Advertisement

An Approach to Automated Construction Using Adaptive Programing

  • Khaled Elashry
  • Ruairi Glynn
Chapter

Abstract

With advancements in sensing and adaptive behavior programming the use of robots in complex environments such as building sites (typically the sole domain of human labor) is becoming increasingly feasible. However, large challenges remain before we can consider on-site robotic construction as a cost effective alternative to other means of construction. One major challenge lays in developing robotic systems that can safely work with unpredictable construction materials alongside human co-workers. To achieve this continuous sensing/actuation feedback is required, an approach that contrasts that typically found on an assembly line where “blind” robots perform pre-programmed routines. Our research presents a new robot control plug-in called “Scorpion” and a Java/Processing server, which in combination provide a workflow where multiple layers of sensing provide fast, continuous feedback to a robotic workcell. As a demonstration, this adaptive programming approach is employed in a case study of robotic bricklaying with mortar, using traditional tools as end effectors.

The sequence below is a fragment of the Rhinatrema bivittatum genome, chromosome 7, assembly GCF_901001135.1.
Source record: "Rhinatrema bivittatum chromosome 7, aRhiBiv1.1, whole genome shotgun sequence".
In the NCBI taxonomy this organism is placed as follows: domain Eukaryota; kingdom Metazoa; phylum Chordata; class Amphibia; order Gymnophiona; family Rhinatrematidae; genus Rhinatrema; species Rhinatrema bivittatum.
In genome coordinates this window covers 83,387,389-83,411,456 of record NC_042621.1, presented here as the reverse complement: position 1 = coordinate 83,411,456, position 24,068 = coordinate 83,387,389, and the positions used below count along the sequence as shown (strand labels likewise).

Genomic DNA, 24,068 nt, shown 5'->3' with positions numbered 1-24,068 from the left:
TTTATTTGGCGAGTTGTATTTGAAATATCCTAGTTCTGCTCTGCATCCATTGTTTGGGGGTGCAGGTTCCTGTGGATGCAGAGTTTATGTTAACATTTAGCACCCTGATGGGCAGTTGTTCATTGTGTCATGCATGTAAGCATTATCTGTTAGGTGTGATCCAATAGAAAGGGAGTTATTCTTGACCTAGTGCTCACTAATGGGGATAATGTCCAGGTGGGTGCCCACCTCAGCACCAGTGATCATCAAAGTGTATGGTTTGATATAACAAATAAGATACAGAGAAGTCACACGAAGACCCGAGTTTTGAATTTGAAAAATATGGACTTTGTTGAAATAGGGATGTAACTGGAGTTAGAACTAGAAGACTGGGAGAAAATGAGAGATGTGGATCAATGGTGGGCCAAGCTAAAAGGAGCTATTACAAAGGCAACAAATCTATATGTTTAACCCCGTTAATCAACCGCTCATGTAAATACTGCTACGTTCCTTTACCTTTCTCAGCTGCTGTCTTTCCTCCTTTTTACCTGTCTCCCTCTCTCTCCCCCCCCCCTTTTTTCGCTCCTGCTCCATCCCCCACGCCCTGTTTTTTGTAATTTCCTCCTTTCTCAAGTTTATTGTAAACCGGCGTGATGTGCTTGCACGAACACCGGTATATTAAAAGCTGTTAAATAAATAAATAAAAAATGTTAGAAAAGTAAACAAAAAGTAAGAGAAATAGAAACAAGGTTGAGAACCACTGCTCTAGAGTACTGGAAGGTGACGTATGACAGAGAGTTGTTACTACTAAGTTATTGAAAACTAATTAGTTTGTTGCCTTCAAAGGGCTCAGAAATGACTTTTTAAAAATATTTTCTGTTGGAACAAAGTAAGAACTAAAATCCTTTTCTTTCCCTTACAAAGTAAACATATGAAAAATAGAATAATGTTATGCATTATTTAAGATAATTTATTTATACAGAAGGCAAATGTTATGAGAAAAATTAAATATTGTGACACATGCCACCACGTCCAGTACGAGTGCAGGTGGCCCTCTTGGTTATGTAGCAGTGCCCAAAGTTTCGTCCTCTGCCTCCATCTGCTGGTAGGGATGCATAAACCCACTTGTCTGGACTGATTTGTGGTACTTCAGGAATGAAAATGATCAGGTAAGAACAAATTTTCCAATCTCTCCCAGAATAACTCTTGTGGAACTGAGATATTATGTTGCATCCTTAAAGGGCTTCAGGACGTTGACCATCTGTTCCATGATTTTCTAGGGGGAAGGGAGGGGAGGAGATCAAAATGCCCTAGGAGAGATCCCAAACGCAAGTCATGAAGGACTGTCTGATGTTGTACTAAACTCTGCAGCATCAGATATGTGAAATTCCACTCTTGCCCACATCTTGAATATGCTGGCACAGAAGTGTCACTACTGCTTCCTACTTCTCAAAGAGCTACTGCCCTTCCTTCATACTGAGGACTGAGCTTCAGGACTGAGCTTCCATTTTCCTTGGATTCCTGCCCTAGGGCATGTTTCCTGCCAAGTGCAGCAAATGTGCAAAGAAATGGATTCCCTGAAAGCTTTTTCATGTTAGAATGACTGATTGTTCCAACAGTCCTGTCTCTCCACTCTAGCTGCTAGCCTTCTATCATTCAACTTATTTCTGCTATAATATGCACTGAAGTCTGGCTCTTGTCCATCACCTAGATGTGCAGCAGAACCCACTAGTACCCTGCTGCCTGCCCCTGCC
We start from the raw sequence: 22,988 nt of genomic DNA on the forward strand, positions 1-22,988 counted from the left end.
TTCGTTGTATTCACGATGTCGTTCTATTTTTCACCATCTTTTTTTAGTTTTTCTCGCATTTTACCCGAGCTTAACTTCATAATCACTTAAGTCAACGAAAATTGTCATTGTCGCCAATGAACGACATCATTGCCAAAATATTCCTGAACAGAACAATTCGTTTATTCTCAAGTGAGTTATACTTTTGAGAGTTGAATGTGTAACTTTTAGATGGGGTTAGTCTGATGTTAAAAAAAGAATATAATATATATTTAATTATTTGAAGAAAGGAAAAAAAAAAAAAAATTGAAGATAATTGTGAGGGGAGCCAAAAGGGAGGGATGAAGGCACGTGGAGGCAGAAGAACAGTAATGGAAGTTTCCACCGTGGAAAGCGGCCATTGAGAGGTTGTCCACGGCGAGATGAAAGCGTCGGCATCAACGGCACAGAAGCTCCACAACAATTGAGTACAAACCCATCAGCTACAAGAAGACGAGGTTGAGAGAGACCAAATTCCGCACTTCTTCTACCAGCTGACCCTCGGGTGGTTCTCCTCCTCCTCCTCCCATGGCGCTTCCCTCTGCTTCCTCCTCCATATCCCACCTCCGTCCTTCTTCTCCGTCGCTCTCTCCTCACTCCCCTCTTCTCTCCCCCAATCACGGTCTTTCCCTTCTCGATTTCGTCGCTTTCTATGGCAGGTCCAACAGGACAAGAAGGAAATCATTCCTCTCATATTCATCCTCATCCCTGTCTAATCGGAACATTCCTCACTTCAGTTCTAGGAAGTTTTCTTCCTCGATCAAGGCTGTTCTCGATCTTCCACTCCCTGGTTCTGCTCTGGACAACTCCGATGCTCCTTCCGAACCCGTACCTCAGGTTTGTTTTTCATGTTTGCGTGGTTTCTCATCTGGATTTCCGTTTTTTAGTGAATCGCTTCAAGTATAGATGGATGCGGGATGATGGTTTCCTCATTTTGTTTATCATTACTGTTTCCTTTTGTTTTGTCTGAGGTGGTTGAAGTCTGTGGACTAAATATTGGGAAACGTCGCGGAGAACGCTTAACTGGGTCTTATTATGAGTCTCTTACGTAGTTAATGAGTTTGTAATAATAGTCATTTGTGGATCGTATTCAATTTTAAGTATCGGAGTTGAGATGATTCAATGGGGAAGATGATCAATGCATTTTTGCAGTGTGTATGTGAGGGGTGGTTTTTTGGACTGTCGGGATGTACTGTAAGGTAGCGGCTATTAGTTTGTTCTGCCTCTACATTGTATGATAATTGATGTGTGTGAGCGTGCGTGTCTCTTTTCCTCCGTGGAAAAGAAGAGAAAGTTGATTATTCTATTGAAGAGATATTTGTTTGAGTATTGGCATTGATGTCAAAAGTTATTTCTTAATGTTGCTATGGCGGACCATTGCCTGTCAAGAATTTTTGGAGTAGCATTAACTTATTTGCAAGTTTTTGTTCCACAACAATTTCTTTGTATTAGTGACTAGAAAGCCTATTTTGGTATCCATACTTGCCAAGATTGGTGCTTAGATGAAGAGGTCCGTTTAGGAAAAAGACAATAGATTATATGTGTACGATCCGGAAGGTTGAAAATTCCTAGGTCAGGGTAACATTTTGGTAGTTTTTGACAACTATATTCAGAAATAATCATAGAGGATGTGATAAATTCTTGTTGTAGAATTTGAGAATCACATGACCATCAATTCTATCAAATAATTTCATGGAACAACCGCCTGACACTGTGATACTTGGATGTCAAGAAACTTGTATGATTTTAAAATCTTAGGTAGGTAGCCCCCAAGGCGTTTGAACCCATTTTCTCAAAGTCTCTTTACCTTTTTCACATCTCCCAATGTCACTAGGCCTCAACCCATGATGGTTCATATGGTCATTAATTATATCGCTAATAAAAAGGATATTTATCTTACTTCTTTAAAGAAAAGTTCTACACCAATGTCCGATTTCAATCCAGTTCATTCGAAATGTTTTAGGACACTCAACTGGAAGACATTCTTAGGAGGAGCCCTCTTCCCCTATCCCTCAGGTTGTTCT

Keywords

Industrial robots Construction Robotic control Computer vision Adaptive programing 

References

  1. Andres J et al (1994) First results of the development of the masonry robot system ROCCO: a fault tolerant assembly tool. Autom Rob Constr XI 11:87–93Google Scholar
  2. Balaguer C, Abderrahim M (2008) Trends in robotics and automation in construction. Rob Autom Constr 1–22Google Scholar
  3. Bechthold M (2010) The return of the future: a second go at robotic construction. Architect Des 80(4):116–121Google Scholar
  4. Gramazio F, Kohler M (2008) Digital materiality in architecture: Gramazio and Kohler. Lars Muller Publishers, BodenGoogle Scholar
  5. Helm V et al (2012) Mobile robotic fabrication on construction sites: DimRob. In: 2012 IEEE/RSJ international conference on intelligent robots and systems. IEEE, pp 4335–4341Google Scholar
  6. Keating S, Oxman N (2013) Compound fabrication: a multi-functional robotic platform for digital design and fabrication. Rob Comput-Integr Manuf 29(6):439–448CrossRefGoogle Scholar

Copyright information

© Springer International Publishing Switzerland 2014

Authors and Affiliations

  1. 1.Bartlett School of Graduate StudiesLondonUK

Personalised recommendations